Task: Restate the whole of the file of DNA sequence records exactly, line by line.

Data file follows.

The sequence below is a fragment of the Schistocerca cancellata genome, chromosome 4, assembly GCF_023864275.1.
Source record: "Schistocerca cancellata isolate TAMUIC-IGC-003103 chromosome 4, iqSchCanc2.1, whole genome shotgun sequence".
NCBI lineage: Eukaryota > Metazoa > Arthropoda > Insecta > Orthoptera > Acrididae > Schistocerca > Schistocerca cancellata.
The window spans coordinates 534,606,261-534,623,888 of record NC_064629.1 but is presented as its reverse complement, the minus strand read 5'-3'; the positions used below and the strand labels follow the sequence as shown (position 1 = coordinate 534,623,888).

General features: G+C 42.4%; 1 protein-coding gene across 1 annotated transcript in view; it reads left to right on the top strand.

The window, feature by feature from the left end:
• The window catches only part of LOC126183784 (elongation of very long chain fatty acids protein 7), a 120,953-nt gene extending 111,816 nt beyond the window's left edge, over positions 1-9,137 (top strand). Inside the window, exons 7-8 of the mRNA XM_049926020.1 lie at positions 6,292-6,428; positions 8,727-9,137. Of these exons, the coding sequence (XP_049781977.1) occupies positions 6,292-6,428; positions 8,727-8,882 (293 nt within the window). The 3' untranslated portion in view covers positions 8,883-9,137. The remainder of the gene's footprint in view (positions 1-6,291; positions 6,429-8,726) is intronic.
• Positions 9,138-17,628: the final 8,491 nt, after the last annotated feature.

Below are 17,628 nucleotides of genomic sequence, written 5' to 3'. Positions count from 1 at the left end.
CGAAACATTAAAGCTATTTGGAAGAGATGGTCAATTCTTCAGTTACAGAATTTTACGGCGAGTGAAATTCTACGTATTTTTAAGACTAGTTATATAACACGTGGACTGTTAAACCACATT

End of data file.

The sequence below is a fragment of the Schistocerca cancellata genome, chromosome 4, assembly GCF_023864275.1.
Source record: "Schistocerca cancellata isolate TAMUIC-IGC-003103 chromosome 4, iqSchCanc2.1, whole genome shotgun sequence".
NCBI lineage: Eukaryota > Metazoa > Arthropoda > Insecta > Orthoptera > Acrididae > Schistocerca > Schistocerca cancellata.
The window spans coordinates 534,606,261-534,623,888 of record NC_064629.1 but is presented as its reverse complement, the minus strand read 5'-3'; the positions used below and the strand labels follow the sequence as shown (position 1 = coordinate 534,623,888).

General features: G+C 42.4%; 1 protein-coding gene across 1 annotated transcript in view; it reads left to right on the top strand.

The window, feature by feature from the left end:
• The window catches only part of LOC126183784 (elongation of very long chain fatty acids protein 7), a 120,953-nt gene extending 111,816 nt beyond the window's left edge, over positions 1-9,137 (top strand). Inside the window, exons 7-8 of the mRNA XM_049926020.1 lie at positions 6,292-6,428; positions 8,727-9,137. Of these exons, the coding sequence (XP_049781977.1) occupies positions 6,292-6,428; positions 8,727-8,882 (293 nt within the window). The 3' untranslated portion in view covers positions 8,883-9,137. The remainder of the gene's footprint in view (positions 1-6,291; positions 6,429-8,726) is intronic.
• Positions 9,138-17,628: the final 8,491 nt, after the last annotated feature.

Below are 17,628 nucleotides of genomic sequence, written 5' to 3'. Positions count from 1 at the left end.
CGAAACATTAAAGCTATTTGGAAGAGATGGTCAATTCTTCAGTTACAGAATTTTACGGCGAGTGAAATTCTACGTATTTTTAAGACTAGTTATATAACACGTGGACTGTTAAACCACATT